In May of 2012, the indie publishing cooperative that I am a part of, Myrddin Publishing Group, was formed. As a group, we originally met through a now-defunct literary contest. We have members all across the US, the UK, and Australia.
The way we communicate is through a private group page on Facebook. We numbered twenty-five when we first began, and while we have lost a few members to traditional publishers, we have also gained a few.
Membership in our group is closed at this time. We don’t seek new authors, and as a company, we do not control any author’s royalties.
Each of us is an indie, in that all funds earned by our books go directly to the author from the point of sale.
That storefront could be Amazon, Kobo, Smashwords, Barnes & Noble, Books2Read (Draft2Digital’s storefront), or Ingram Sparks. The individual author uploads their books to the sales outlet of their choice.
I publish through both Amazon KDP and Draft2Digital. Amazon is the big kid on the block, and so far, I’m satisfied with their print book services. Some in my group use Amazon KDP for print, and others use Ingram Sparks for their print books.
Draft2Digital partners with a wide variety of digital storefronts, including Bibliotheca, which gets my books into libraries around the world.
Each member author has sole responsibility for their book. They must pay any local or federal taxes owed on their royalties and are responsible for marketing their own work.
The publishing co-op model we use is quite simple. We pay $25.00 a year to be a member.
One of our members lives in Wales, and her husband is employed in internet security. She manages the website and he is our IT man.
- Each member author is each responsible for creating their own author page on the website, listing their books, and keeping their author page updated.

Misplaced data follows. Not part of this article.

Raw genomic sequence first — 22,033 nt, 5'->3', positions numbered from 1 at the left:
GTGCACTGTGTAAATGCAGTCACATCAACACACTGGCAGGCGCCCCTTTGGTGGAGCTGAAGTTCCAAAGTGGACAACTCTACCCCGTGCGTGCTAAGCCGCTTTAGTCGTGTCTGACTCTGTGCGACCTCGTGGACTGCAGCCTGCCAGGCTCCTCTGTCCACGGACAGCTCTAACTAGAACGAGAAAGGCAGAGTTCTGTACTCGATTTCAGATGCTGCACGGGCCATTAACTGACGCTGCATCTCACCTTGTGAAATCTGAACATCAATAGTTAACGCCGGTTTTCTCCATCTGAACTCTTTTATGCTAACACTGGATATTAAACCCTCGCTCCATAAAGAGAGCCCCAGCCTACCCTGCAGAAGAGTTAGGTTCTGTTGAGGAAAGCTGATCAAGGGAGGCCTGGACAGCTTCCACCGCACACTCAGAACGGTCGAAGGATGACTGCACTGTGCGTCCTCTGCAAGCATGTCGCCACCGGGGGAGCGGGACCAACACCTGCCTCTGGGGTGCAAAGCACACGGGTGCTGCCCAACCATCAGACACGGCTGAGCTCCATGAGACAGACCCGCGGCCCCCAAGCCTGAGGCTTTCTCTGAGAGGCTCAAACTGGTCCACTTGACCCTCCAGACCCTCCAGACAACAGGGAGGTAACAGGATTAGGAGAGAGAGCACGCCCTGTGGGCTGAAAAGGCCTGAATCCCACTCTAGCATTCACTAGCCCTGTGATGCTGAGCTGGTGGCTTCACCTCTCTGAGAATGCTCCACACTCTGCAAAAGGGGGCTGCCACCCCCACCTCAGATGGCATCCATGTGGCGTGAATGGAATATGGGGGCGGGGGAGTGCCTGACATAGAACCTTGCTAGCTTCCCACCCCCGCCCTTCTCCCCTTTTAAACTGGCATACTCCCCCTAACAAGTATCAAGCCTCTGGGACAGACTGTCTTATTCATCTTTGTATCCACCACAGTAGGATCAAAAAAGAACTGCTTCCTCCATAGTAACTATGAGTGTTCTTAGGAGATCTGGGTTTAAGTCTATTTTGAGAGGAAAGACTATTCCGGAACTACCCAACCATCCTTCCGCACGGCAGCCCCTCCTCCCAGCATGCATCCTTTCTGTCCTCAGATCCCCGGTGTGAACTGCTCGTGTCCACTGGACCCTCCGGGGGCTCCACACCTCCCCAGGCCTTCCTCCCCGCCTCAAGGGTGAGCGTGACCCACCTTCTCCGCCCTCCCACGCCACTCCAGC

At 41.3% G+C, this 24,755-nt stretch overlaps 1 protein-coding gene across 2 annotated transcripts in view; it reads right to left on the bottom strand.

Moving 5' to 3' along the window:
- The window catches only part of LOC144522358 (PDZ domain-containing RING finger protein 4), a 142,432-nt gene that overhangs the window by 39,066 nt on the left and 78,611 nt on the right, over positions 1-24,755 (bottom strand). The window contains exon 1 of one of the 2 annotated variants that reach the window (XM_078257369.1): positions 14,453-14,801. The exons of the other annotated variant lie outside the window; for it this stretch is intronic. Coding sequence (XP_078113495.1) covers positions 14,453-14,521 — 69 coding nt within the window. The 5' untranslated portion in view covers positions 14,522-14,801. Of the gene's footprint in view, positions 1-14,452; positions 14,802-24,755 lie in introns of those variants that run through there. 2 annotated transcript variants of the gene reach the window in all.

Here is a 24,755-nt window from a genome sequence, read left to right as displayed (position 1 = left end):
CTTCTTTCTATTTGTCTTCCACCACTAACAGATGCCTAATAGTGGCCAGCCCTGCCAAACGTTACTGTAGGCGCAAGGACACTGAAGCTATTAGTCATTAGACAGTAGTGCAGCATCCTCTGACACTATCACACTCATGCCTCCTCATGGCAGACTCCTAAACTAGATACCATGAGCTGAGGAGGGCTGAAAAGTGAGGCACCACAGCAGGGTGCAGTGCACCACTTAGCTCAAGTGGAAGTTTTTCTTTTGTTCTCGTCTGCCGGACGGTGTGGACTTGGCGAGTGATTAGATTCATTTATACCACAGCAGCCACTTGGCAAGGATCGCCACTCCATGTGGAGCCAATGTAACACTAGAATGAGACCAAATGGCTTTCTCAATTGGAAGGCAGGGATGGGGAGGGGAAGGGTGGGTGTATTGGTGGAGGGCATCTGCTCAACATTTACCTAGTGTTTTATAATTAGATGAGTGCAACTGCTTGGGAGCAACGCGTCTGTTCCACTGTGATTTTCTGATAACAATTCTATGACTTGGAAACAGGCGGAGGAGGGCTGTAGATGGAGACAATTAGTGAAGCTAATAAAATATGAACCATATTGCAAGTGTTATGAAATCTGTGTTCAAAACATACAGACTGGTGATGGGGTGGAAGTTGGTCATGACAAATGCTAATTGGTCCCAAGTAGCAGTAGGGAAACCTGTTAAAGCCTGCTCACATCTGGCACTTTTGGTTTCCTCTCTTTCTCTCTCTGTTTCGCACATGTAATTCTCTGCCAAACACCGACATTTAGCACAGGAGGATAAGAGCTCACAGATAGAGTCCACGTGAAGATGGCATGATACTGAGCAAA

We have a nominal leader since every group needs a person in charge. She manages our tiny bank account and makes a full report of how the money was spent every year. Usually, our funds are spent on services the group can use and benefit from.
For us, the main benefit is low cost ISBNs that are not provided by Amazon KDP. Some people don’t mind using Amazon’s ISBNs, but we like having our own.
When we first started in 2012, we bought 1000 ISBNs. A member who is a retired bookkeeper in Essex, England, manages those for us.
In 2012 those ISBNs cost us $1000.00, and we divided up the costs ($40.00 for each of us). I believe the cost for ISBNs has doubled since then, but don’t quote me on that.
All our financial transactions are through the Myrddin PayPal account to our leader, and each Myrddin member can ransom back the requisite number of ISBNs (Kindle, Draft2Digital, and Print, etc.) for $1.00 each.
We have enough ISBN’s for all of us to create books for many years to come.
- We trade services within the group.
There are some things to consider before you start your own publishing cooperative:
- Member participation is what makes the group functional.
Not every member will be an active participant. As time goes on, you may find yourself doing more work than you want and getting little in return from some.
- At the outset, the group should develop and vote on a list of member responsibilities ( a group charter).
This list should detail what sort of behavior is expected or discouraged in online interactions.